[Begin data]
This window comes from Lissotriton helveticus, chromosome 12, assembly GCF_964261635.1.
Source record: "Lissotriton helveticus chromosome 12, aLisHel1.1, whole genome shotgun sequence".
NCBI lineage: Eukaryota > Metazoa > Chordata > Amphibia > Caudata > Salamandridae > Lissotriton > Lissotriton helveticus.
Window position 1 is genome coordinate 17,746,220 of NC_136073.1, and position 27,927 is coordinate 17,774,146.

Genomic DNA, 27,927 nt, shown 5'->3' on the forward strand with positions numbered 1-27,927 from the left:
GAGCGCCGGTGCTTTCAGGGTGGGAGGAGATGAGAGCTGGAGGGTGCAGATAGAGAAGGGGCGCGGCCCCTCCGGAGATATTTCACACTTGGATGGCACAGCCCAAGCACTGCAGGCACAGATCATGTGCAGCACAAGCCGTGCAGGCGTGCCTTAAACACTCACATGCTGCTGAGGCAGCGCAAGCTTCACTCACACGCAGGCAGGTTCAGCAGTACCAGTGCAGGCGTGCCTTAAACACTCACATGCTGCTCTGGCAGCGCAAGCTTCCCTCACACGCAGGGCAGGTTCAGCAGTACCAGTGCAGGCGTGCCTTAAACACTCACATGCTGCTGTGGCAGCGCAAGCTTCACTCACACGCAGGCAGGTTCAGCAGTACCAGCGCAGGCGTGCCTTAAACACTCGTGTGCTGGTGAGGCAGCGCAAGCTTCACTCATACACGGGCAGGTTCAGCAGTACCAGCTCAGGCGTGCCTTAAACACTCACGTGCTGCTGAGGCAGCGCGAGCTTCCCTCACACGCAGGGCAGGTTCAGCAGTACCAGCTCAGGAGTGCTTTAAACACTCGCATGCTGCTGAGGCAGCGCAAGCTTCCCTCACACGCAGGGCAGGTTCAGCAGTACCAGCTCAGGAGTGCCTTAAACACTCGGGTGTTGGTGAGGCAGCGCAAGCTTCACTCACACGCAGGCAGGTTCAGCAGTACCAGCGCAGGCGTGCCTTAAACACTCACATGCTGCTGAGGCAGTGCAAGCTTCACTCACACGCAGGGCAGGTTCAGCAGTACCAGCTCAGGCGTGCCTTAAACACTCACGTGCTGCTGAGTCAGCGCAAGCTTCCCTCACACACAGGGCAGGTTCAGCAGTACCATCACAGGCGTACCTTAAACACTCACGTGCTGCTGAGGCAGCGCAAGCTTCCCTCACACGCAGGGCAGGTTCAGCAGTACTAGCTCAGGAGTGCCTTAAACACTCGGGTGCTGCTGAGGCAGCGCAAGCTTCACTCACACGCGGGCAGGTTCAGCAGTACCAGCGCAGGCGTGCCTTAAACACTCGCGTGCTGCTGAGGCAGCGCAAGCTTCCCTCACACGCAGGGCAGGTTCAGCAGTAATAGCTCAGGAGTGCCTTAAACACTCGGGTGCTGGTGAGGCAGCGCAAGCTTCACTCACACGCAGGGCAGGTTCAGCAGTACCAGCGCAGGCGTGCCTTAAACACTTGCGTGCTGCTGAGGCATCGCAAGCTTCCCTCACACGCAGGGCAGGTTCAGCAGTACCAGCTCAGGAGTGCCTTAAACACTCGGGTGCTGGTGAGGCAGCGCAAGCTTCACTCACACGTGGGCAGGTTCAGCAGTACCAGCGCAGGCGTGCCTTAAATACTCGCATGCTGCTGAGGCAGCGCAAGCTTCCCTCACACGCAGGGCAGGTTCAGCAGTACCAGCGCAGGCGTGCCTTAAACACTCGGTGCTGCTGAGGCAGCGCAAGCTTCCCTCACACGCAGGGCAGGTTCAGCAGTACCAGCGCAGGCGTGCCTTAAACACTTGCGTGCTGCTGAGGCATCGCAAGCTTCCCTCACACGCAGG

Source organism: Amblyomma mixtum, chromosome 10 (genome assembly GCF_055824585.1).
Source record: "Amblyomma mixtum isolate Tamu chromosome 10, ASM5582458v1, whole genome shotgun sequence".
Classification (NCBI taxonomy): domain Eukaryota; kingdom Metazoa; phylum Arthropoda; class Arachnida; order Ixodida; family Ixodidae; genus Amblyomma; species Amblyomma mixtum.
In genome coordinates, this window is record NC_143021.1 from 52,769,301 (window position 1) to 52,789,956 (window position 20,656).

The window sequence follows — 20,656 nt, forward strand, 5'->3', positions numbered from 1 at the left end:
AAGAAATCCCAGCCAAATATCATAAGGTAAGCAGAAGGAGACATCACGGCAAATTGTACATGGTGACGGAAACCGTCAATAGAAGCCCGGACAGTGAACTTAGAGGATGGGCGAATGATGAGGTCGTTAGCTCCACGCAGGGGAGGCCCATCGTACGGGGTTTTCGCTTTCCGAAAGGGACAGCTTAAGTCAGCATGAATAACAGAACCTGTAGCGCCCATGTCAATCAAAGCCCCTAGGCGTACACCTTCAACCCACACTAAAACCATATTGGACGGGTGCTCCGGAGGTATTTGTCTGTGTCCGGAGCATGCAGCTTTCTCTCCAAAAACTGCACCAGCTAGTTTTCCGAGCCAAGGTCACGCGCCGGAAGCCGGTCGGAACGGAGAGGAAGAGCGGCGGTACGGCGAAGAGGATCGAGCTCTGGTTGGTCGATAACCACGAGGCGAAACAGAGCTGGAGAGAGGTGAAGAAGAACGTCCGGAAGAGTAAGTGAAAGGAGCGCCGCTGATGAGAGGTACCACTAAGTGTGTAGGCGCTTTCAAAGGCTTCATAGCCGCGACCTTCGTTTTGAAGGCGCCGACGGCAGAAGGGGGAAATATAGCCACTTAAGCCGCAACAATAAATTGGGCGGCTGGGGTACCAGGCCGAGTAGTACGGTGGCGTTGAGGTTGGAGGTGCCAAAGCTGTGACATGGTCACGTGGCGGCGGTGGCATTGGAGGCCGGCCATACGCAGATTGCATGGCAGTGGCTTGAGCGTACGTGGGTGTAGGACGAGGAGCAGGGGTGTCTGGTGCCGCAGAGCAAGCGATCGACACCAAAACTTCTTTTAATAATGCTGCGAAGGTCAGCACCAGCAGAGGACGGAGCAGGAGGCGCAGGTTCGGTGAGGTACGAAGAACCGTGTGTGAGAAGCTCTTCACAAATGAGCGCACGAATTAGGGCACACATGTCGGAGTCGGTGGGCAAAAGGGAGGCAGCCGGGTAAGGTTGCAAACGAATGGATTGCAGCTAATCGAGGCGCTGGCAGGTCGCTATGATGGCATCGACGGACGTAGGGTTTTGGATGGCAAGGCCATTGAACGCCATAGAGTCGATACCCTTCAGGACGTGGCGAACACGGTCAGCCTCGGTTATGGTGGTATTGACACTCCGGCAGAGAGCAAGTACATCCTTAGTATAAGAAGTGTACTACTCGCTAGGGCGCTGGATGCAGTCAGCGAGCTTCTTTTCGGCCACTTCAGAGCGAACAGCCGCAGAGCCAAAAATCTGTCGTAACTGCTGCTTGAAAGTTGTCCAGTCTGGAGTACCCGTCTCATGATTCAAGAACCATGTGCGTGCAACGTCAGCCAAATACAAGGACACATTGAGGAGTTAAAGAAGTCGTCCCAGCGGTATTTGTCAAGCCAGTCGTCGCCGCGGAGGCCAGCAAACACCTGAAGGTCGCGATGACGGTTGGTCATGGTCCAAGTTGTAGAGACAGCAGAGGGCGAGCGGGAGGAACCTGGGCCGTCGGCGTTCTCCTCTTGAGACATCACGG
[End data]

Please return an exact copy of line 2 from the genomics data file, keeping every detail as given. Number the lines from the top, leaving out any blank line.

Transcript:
Source record: "Lissotriton helveticus chromosome 12, aLisHel1.1, whole genome shotgun sequence".